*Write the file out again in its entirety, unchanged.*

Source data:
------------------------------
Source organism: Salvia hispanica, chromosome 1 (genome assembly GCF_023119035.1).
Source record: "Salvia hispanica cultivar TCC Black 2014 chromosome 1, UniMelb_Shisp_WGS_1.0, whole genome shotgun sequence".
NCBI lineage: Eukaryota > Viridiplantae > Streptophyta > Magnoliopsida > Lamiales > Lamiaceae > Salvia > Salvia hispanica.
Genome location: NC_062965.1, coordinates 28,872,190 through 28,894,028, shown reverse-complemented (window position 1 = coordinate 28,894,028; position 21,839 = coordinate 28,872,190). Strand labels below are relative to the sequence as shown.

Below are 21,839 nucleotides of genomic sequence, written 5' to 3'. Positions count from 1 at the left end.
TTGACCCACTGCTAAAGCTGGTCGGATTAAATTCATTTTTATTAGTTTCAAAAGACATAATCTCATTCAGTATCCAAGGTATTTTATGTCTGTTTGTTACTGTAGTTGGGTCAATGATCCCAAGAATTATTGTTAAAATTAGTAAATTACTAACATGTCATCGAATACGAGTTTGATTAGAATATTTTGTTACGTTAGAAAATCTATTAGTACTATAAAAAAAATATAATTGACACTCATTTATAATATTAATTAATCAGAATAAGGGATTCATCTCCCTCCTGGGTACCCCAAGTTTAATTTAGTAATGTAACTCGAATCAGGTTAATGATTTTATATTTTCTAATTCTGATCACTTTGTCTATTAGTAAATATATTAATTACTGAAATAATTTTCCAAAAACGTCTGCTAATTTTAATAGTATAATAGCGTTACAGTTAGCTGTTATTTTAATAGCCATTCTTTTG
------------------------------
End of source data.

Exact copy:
Source organism: Salvia hispanica, chromosome 1 (genome assembly GCF_023119035.1).
Source record: "Salvia hispanica cultivar TCC Black 2014 chromosome 1, UniMelb_Shisp_WGS_1.0, whole genome shotgun sequence".
NCBI lineage: Eukaryota > Viridiplantae > Streptophyta > Magnoliopsida > Lamiales > Lamiaceae > Salvia > Salvia hispanica.
Genome location: NC_062965.1, coordinates 28,872,190 through 28,894,028, shown reverse-complemented (window position 1 = coordinate 28,894,028; position 21,839 = coordinate 28,872,190). Strand labels below are relative to the sequence as shown.

Below are 21,839 nucleotides of genomic sequence, written 5' to 3'. Positions count from 1 at the left end.
TTGACCCACTGCTAAAGCTGGTCGGATTAAATTCATTTTTATTAGTTTCAAAAGACATAATCTCATTCAGTATCCAAGGTATTTTATGTCTGTTTGTTACTGTAGTTGGGTCAATGATCCCAAGAATTATTGTTAAAATTAGTAAATTACTAACATGTCATCGAATACGAGTTTGATTAGAATATTTTGTTACGTTAGAAAATCTATTAGTACTATAAAAAAAATATAATTGACACTCATTTATAATATTAATTAATCAGAATAAGGGATTCATCTCCCTCCTGGGTACCCCAAGTTTAATTTAGTAATGTAACTCGAATCAGGTTAATGATTTTATATTTTCTAATTCTGATCACTTTGTCTATTAGTAAATATATTAATTACTGAAATAATTTTCCAAAAACGTCTGCTAATTTTAATAGTATAATAGCGTTACAGTTAGCTGTTATTTTAATAGCCATTCTTTTG